A secure attachment helps the kid develop an internal locus of control. The securely attached person will understand their agency in situations, and how they can control their own emotions and how they affect other people. They are taught to be able to face difficult situations and that they can have a role in changing them.
Securely attached people will be able to form further relationships that are healthy and reinforce this attachment style. It is a key factor in resilience and the ability to withstand the natural struggles a person goes through in life. This style will last into life unless there is a severe enough trauma, usually, a complex trauma breaks that down.
Characteristics of A Securely Attached Adult:
- Well regulated stress responses
- Has a sense of agency over their life
- Can practice good repair in their adult relationships
- Can usually express their emotions
- Stable identity and self-concept
- Trusts based on actions
- Has solid foundational beliefs.
Thankfully, most people have a secure attachment style. The reason being as we discussed there is no need to be a “perfect parent” just to be there, to want and try to know your kid. A secure attachment does not mean life is perfect or a lack of struggles, it just gives people a strong base to grow from and a home (metaphorically & often literally) to return to.
Avoidant or Dismissive Attachment
Avoidant attachment comes from a consistently dismissive, unavailable, and/or rejecting parent(s). When the child reached out to get support no one is there to offer it. The parent can sometimes miss out on providing material needs but always fails to provide the emotional support the kid needs. Healthy physical contact is often not provided, they are not taught to communicate with others, and are left with a distrust that anyone will provide support. They can end up being “adultified” forced to be overly self-sufficient, they can handle situations but this can sometimes be a false maturity if the were unable to internally develop.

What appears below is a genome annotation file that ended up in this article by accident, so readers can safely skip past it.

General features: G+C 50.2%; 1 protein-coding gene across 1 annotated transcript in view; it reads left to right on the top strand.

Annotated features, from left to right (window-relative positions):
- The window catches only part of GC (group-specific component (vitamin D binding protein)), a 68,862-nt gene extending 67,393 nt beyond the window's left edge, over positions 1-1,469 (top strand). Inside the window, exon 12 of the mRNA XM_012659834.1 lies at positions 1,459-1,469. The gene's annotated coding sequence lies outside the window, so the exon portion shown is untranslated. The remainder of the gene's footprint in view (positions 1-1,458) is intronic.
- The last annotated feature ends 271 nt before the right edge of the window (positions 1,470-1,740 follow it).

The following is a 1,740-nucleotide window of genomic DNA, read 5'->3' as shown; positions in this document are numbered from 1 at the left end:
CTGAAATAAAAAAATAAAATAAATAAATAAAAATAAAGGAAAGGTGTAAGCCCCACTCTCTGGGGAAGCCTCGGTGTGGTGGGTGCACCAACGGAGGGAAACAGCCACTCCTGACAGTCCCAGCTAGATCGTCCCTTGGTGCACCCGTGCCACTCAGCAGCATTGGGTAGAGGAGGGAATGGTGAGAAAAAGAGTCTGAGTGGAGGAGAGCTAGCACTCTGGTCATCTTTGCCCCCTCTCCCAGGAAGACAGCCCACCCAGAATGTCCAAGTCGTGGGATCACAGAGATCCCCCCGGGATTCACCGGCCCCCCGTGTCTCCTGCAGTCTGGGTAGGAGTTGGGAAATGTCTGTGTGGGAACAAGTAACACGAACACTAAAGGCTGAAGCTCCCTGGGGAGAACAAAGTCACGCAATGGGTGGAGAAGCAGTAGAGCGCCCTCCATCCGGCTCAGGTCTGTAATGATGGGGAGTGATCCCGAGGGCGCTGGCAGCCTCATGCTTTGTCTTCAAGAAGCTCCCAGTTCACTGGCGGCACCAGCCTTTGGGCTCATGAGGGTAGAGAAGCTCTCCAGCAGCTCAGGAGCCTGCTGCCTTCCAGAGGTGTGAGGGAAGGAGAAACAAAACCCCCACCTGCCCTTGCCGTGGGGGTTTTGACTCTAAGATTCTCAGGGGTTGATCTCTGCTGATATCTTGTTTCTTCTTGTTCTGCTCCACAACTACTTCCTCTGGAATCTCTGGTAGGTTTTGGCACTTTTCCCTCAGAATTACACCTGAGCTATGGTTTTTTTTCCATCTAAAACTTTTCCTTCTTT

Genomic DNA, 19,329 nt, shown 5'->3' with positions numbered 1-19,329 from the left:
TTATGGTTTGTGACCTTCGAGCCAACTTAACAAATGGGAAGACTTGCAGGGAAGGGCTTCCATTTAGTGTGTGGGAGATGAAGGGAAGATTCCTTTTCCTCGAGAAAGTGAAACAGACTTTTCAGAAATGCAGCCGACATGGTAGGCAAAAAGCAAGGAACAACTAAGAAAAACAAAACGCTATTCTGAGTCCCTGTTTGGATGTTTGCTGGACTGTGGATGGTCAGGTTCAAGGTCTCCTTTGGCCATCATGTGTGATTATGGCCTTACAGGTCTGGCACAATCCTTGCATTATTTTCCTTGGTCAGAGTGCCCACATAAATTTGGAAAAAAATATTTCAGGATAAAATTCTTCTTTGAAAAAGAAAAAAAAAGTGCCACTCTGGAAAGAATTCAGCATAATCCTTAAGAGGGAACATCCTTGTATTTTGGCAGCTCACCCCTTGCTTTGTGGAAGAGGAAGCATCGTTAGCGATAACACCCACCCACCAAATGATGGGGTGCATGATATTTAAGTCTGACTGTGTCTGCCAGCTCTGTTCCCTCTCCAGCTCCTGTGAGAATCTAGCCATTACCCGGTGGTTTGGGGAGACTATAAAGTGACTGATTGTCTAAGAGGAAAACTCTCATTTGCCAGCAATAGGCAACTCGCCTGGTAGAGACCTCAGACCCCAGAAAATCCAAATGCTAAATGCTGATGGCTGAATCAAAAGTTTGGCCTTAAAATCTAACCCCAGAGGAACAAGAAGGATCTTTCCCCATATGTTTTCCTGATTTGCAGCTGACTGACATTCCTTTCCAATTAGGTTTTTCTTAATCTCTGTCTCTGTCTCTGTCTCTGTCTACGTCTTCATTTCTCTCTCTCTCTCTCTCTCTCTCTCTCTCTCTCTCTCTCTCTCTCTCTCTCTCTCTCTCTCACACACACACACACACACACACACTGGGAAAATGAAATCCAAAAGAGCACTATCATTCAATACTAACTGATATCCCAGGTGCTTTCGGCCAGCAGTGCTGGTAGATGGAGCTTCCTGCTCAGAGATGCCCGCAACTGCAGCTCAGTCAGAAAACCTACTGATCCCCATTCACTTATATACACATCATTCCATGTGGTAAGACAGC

They learn that reaching out gets them nothing and shutdown. These kids will likely not express their emotions outwardly and struggle to view themselves as part of a larger story. They learn they have to self-sooth and that they can only depend on themselves. When dysregulated the turn into themselves, because reaching out was futile during their formative years.
In the Strange Situation (Ainsworth & Bell 1970) study on Attachment Theory saw children with this attachment do not look for parents when they become distressed. They show no preference when soothing is offered by adults. This was shown as early as 8 months. Children with this style of attachment will sometimes even void their parents completely.
This style of attachment can be connected to the experiences of childhood emotional neglect (CEN). CEN is a chronic lack of any emotional support, having parents who belittle emotions and dismiss the concerns of their children.
It often creates an idea that the internal, emotional, vulnerable person we all are on the inside doesn’t matter. The need to be wanted for all we are is deep within all people when this part of us is dismissed those with avoidant attachment shut it down and wall it off. This can create a rift in identity because it creates a mindset where they can often deal with things on a material basis but fail to ever feel their emotions.
Thought Patterns Associated With Avoidant Attachment:
- Emotions are a sign of weakness/vulnerability
- I will do it all on my own
- It’s a sign of strength to no express emotions
- It’s my fault for not giving my parents/caregivers a chance to know me
- My emotions don’t matter, are shameful, overreactions, worthless etc
- No one will be there for me
- Nobody cares for my feelings
- No one will help me if I’m hurt
- People can’t hurt me if I don’t let them in
- Something is wrong with me
Characteristics of An Avoidantly Attached Adult: